Buy, Sell, or Hold: American Capital Agency
When considering any stock for your portfolio, don't be swayed by just the positives. Examine its pros and cons, and decide whether it's possible upside outweighs its risks. Let's take a look at American Capital Agency (NAS: AGNC) today, and see why you might want to buy, sell, or hold it.
Founded only a few years ago, in 2008, and based in Maryland, American Capital Agency sports a market capitalization of about $11 billion and is what many refer to as an mREIT, a real estate investment trust specializing in mortgage-related investments.
The stock has gained some 34% over the past year, leading some to wonder whether it's now overvalued, or if it might still be a smart buy.
One reason to consider investing in this company is its business model, which is rather light, though not without risks. The company employs leverage (i.e., borrows money) as it invests in (mostly government-backed) mortgage-related securities, profiting from a "net interest margin" -- the spread between the interest rates at which they borrow (which have been extremely low in recent years) and the rates at which they can lend. It's a beautiful system -- as long the right conditions are in place.
When assessing mREITs, know that they differ in how much leverage they use and what kinds of securities they invest in. Chimera Investment (NYS: CIM) and Invesco Mortgage Capital (NYS: IVR) , for example, are known for using less leverage, but investing in non-government-backed securities, while American Capital Agency, Annaly Capital Management (NYS: NLY) , and Capstead Mortgage (NYS: CMO) use more leverage and invest in less risky fare. It doesn't all necessarily even out, though -- those taking on more risk have performed the worst.
The most compelling aspect of American Capital Agency may well be its dividend, which is simply enormous, recently yielding 15.8%. Part of the reason for the hefty payout is the company's REIT status, which grants it tax exemption as long as it pays out at least 90% of its earnings in dividends. While companies don't like to reduce dividends, they sometimes have to, and even this hefty payout is actually lower than it used to be. American Capital's quarterly payout is $1.25 now, but was $1.50 back in 2009.
Other mREITs have cut back, too: Capstead Mortgage's (NYS: CMO) quarterly payout has fluctuated, but it's down to $0.36 recently, from $0.59 in 2008. Annaly Capital Management's dividend went from $0.75 in late 2009 to $0.50 recently, while Chimera Investment's dividend has been halved between 2010 and 2012. Two Harbors Investment (NYS: TWO) sports one of the lowest reductions, going from $0.40 to $0.36 recently. All of these companies still sport double-digit yields, though American Capital's is the steepest.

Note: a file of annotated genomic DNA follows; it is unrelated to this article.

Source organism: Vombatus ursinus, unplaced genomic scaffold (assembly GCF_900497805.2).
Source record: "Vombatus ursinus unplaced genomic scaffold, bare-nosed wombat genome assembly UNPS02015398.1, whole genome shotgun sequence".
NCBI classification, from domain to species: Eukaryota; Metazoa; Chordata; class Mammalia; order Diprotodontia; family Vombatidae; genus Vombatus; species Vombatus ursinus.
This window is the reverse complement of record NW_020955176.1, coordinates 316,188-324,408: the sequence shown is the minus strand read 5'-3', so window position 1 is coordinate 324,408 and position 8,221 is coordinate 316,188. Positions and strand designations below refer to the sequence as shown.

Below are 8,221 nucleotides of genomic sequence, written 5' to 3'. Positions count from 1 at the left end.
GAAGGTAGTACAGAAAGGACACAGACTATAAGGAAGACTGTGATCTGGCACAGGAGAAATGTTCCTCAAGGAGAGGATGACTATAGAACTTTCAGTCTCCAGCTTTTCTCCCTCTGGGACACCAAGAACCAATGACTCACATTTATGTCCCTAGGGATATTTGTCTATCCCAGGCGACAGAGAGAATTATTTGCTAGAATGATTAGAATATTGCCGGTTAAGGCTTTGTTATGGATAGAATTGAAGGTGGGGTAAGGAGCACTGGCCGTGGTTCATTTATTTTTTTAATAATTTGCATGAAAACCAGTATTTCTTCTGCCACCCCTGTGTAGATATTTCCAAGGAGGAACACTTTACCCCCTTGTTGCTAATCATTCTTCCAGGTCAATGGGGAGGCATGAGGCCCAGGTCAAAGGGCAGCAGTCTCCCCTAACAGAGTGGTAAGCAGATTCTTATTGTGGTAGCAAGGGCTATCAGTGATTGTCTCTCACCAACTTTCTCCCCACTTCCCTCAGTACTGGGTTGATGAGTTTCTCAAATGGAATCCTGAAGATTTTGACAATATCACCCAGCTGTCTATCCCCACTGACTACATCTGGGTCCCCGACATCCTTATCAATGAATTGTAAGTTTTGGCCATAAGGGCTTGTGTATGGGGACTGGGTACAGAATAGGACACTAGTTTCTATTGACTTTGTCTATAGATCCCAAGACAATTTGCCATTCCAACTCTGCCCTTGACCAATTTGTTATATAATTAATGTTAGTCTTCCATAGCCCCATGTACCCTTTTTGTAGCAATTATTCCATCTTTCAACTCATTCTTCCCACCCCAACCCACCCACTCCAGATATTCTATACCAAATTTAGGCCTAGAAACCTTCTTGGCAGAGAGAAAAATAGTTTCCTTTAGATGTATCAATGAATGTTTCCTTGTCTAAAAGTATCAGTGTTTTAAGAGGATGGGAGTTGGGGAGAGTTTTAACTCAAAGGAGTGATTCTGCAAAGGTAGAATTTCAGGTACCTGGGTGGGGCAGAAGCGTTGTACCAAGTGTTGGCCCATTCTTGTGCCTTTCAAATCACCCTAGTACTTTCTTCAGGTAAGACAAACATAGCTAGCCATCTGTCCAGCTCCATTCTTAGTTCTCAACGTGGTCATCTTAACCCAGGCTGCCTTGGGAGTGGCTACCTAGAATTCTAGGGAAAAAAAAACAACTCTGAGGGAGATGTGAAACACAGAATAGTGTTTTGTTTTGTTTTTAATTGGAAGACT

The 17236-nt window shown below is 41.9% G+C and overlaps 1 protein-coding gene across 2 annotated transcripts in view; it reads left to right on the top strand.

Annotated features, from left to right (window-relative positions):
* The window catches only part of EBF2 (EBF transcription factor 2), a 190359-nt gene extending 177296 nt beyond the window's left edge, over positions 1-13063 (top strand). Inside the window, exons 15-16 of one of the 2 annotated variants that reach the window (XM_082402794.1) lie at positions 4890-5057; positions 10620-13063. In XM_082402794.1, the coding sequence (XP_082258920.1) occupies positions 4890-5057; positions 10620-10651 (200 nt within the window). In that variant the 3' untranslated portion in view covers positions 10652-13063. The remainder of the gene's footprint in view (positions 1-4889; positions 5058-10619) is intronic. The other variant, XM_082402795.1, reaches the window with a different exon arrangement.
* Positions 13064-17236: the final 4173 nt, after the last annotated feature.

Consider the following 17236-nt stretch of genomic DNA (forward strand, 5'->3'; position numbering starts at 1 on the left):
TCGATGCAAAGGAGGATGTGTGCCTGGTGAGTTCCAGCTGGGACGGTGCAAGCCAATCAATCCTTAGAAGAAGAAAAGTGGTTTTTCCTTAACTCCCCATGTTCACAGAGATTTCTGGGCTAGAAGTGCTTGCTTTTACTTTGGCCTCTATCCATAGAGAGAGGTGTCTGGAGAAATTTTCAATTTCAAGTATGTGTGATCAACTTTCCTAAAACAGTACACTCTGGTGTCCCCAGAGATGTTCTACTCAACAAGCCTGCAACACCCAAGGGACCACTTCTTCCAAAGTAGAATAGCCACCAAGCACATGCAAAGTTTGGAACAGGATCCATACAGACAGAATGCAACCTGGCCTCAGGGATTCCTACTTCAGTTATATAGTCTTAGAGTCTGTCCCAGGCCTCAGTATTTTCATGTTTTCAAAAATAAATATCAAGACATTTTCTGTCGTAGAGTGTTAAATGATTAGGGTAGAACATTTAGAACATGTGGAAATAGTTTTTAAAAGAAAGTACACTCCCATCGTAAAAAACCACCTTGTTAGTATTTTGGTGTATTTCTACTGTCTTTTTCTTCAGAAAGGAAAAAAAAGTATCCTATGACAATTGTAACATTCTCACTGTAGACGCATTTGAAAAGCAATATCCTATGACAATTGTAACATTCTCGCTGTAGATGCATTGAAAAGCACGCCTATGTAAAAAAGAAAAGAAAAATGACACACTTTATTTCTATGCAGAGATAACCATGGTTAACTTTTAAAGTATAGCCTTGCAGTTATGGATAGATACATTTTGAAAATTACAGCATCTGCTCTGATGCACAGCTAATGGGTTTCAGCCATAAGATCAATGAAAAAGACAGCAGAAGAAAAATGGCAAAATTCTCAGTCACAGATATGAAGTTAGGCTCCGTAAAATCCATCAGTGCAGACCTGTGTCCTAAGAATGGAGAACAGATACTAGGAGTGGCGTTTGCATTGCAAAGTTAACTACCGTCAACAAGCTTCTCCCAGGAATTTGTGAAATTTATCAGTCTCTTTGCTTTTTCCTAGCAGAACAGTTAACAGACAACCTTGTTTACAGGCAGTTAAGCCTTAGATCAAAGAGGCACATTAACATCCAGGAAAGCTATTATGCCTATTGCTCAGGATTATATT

Since mREITs depend on their net interest margin, it deserves a lot of attention. Interest rates have been at or near record lows for some years now, but that won't last forever. If the housing market, which has been recovering lately, reverses course, that could hurt mREITs. Policy changes from the Federal Reserve, which influences interest rates, can also make a big difference. The Fed's "Operation Twist," for example, which is in effect at least through the end of the year, has the Fed buying long-term debt securities and selling short-term ones. This could squeeze net interest margins, as could its plans to not raise target interest rates until at least 2015 and its plan to spend billions on quantitative easing in the form of purchases of mortgage-backed securities.
My colleague Sean Williams isn't too worried about any immediate crisis for these companies, sensing that they still have a year or two in which to adjust their operations to meet upcoming challenges. Annaly, for example, was recently looking into expanding its scope via commercial real estate. However, my Foolish colleague Alex Dumortier notes several reasons mREITs are not the best kind of business. For example, they have very little in the way of barriers to entry, thus additional competition is always possible.
Finally, remember that the company's dividend, which has already been reduced, might be reduced further, making that 15.8% payout possibly too good to be true.
Given the reasons to buy or sell American Capital Agency, it's not unreasonable to decide to just hold off on it. You might want to wait until its future seems clearer, or perhaps you might evaluate its peers to see if any of them seem more compelling.
I'm holding off on American Capital Agency for now. I see plenty of opportunity in it, but also plenty of risk. Everyone's investment calculations are different, though. Do your own digging and see what you think. American Capital Agency may perform spectacularly in the coming years, but remember that there are plenty of compelling stocks out there.
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The article Buy, Sell, or Hold: American Capital Agency originally appeared on Fool.com.Longtime Fool contributor Selena Maranjian, whom you can follow on Twitter, has no positions in the stocks mentioned above. The Motley Fool owns shares of Annaly Capital Management. Try any of our Foolish newsletter services free for 30 days. We Fools may not all hold the same opinions, but we all believe that considering a diverse range of insights makes us better investors. The Motley Fool has a disclosure policy.
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